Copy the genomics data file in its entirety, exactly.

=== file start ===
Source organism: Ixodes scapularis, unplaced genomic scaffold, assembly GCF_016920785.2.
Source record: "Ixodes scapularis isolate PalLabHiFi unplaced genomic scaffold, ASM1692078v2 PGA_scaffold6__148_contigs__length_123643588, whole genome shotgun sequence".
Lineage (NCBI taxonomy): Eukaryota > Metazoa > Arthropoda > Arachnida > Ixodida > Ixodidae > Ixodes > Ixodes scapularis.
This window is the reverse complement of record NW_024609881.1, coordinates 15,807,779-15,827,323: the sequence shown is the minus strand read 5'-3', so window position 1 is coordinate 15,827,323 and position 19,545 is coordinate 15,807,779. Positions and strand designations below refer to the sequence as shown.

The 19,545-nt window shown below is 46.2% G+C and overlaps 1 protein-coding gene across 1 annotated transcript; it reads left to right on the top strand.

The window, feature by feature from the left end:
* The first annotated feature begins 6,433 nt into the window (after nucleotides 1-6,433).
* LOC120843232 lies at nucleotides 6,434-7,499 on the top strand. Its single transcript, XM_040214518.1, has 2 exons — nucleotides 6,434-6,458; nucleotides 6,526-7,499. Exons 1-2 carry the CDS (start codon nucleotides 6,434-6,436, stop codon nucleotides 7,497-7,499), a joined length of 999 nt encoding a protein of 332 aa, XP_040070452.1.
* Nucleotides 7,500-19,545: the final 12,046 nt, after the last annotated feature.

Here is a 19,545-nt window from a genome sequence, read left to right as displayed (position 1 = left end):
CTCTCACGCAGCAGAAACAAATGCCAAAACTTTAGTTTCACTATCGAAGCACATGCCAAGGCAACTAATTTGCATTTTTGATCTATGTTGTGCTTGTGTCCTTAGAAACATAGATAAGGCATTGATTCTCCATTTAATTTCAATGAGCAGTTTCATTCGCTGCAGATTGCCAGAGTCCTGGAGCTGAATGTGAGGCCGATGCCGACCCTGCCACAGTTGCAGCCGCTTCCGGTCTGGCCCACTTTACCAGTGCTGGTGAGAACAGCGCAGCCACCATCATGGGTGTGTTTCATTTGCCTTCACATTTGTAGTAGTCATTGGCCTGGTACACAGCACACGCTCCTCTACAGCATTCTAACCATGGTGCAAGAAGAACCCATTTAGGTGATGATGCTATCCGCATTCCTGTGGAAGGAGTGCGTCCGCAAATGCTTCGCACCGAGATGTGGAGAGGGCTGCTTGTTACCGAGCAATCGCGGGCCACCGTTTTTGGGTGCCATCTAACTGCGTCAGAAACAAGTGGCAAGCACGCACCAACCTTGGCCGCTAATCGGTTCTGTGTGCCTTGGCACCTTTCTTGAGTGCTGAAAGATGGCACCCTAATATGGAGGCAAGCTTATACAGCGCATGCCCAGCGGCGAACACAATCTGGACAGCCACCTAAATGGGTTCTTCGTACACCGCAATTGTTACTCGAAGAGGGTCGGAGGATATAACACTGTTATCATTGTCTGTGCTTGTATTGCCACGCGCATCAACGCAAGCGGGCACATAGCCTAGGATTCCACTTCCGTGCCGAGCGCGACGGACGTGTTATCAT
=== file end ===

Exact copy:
Source organism: Ixodes scapularis, unplaced genomic scaffold, assembly GCF_016920785.2.
Source record: "Ixodes scapularis isolate PalLabHiFi unplaced genomic scaffold, ASM1692078v2 PGA_scaffold6__148_contigs__length_123643588, whole genome shotgun sequence".
Lineage (NCBI taxonomy): Eukaryota > Metazoa > Arthropoda > Arachnida > Ixodida > Ixodidae > Ixodes > Ixodes scapularis.
This window is the reverse complement of record NW_024609881.1, coordinates 15,807,779-15,827,323: the sequence shown is the minus strand read 5'-3', so window position 1 is coordinate 15,827,323 and position 19,545 is coordinate 15,807,779. Positions and strand designations below refer to the sequence as shown.

The 19,545-nt window shown below is 46.2% G+C and overlaps 1 protein-coding gene across 1 annotated transcript; it reads left to right on the top strand.

The window, feature by feature from the left end:
* The first annotated feature begins 6,433 nt into the window (after nucleotides 1-6,433).
* LOC120843232 lies at nucleotides 6,434-7,499 on the top strand. Its single transcript, XM_040214518.1, has 2 exons — nucleotides 6,434-6,458; nucleotides 6,526-7,499. Exons 1-2 carry the CDS (start codon nucleotides 6,434-6,436, stop codon nucleotides 7,497-7,499), a joined length of 999 nt encoding a protein of 332 aa, XP_040070452.1.
* Nucleotides 7,500-19,545: the final 12,046 nt, after the last annotated feature.

Here is a 19,545-nt window from a genome sequence, read left to right as displayed (position 1 = left end):
CTCTCACGCAGCAGAAACAAATGCCAAAACTTTAGTTTCACTATCGAAGCACATGCCAAGGCAACTAATTTGCATTTTTGATCTATGTTGTGCTTGTGTCCTTAGAAACATAGATAAGGCATTGATTCTCCATTTAATTTCAATGAGCAGTTTCATTCGCTGCAGATTGCCAGAGTCCTGGAGCTGAATGTGAGGCCGATGCCGACCCTGCCACAGTTGCAGCCGCTTCCGGTCTGGCCCACTTTACCAGTGCTGGTGAGAACAGCGCAGCCACCATCATGGGTGTGTTTCATTTGCCTTCACATTTGTAGTAGTCATTGGCCTGGTACACAGCACACGCTCCTCTACAGCATTCTAACCATGGTGCAAGAAGAACCCATTTAGGTGATGATGCTATCCGCATTCCTGTGGAAGGAGTGCGTCCGCAAATGCTTCGCACCGAGATGTGGAGAGGGCTGCTTGTTACCGAGCAATCGCGGGCCACCGTTTTTGGGTGCCATCTAACTGCGTCAGAAACAAGTGGCAAGCACGCACCAACCTTGGCCGCTAATCGGTTCTGTGTGCCTTGGCACCTTTCTTGAGTGCTGAAAGATGGCACCCTAATATGGAGGCAAGCTTATACAGCGCATGCCCAGCGGCGAACACAATCTGGACAGCCACCTAAATGGGTTCTTCGTACACCGCAATTGTTACTCGAAGAGGGTCGGAGGATATAACACTGTTATCATTGTCTGTGCTTGTATTGCCACGCGCATCAACGCAAGCGGGCACATAGCCTAGGATTCCACTTCCGTGCCGAGCGCGACGGACGTGTTATCAT